In 1883 he
settled at Giverny near Paris where he created the extensive water gardens
and lily ponds which became the predominant theme in
his work. It was there that he painted the series of large-scale
paintings of water lilies for which he is so famous.
Above is a photo of Claude Monet in 1923-24 on the Rose Path leading to the house in his garden at Giverny. Monet
experienced both poverty and prosperity. Despite failing eyesight, he
continued to paint almost until his death on 5 December 1926.
During the Franco-Prussian War, Monet fled to London for two years to avoid conscription into the military. While in London he spent a lot of time with Pissarro which affected his painting style, changing his choice of colors and continually decreasing the size of his brushstrokes.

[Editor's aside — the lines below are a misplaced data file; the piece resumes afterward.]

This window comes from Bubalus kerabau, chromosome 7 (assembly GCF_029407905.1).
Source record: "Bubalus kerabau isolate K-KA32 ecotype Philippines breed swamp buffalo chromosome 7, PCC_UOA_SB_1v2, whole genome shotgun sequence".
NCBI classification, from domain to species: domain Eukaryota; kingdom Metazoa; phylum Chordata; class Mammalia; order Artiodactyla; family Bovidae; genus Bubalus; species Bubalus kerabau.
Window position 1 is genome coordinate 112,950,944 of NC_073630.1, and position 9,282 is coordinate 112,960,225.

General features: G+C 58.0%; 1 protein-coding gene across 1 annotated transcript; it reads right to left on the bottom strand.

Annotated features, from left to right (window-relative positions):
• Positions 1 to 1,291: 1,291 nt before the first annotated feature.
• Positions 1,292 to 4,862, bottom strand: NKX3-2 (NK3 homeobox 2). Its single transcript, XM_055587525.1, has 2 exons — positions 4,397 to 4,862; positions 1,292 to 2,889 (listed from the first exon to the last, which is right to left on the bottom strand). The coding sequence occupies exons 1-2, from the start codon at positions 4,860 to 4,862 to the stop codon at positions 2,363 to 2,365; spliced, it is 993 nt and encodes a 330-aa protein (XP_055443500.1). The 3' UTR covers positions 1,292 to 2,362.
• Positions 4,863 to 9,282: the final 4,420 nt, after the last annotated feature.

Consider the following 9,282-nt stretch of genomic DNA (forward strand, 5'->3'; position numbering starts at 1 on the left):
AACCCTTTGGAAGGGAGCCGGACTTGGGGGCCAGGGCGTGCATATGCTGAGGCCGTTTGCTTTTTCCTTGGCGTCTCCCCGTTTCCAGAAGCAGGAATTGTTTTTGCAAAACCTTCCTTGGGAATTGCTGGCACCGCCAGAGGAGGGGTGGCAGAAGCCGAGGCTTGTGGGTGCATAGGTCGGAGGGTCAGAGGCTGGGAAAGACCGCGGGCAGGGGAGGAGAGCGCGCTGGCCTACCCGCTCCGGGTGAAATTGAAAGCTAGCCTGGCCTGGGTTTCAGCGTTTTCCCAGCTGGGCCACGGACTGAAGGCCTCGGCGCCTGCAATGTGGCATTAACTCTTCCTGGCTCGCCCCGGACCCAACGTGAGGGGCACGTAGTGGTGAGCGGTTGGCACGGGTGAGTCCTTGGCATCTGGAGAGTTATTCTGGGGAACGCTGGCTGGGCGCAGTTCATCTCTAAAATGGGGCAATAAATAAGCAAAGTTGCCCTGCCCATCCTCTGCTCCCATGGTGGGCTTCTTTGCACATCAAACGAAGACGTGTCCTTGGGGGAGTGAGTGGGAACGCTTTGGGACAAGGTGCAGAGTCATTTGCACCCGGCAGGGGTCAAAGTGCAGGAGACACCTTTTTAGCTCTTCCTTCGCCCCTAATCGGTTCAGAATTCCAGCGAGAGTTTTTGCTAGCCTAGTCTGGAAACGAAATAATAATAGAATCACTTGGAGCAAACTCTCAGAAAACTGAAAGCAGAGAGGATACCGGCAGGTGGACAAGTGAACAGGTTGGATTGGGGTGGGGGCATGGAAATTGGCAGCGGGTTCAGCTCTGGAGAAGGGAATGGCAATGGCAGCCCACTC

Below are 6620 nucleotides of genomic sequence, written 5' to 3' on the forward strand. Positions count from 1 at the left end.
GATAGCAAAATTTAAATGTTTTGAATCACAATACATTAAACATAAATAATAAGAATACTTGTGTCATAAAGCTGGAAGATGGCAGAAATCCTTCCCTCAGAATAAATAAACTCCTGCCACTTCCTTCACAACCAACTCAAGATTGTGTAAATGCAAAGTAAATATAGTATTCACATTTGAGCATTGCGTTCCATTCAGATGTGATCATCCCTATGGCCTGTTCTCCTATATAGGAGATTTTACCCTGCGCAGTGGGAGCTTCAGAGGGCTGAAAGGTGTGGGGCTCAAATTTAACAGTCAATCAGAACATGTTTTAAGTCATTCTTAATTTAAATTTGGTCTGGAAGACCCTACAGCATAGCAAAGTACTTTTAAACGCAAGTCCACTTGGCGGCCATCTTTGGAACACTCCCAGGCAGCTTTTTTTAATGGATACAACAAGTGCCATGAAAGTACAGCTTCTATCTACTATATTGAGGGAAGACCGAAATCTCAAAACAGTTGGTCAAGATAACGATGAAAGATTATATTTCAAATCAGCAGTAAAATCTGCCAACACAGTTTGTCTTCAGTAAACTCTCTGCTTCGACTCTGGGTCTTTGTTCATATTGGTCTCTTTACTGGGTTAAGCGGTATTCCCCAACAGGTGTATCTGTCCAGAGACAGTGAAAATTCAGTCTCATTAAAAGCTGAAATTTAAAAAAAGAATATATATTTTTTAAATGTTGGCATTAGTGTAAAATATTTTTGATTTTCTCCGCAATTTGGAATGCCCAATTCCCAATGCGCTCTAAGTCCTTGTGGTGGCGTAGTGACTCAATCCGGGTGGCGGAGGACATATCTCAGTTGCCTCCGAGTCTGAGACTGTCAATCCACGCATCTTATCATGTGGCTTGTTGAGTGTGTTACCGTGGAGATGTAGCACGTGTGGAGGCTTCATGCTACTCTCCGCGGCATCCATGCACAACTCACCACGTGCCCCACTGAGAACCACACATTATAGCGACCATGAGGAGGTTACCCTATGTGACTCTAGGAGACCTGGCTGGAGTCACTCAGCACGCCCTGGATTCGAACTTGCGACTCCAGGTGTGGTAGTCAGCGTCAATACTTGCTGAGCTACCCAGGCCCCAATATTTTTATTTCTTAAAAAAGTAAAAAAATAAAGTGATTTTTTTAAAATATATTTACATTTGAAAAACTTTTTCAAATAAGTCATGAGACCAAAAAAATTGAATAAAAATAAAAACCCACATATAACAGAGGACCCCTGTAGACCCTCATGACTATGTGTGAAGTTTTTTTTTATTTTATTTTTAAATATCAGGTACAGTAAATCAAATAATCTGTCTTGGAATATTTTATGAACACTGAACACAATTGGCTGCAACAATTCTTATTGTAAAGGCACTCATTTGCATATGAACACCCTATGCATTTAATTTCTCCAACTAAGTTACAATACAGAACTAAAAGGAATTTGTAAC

Monet was sometimes given to bouts of depression and pessimism during and after the Franco-Prussian War, which killed Camille (godfather of Monet's son Jean) and seriously injured Renoir. He took the death of his good friend Camille very badly. But they were prosperous days if not happy ones and enabled him to afford rent large rented homes in Argenteuil with great scenery which were the subject of many of his paintings. Monet lived there with his family for nearly eight years and it was there that he gained his place in history.
His paintings done at Argenteuil became greatly polished and produced a stunning variety of work. He discoverd his great talent for landscapes although it was discouraged by critics at the time. Monet believed nature was a sanctuary from the sadder side of life — particularly commercial development — and he made sure every home he had after the war had a luxurious garden — or he made one.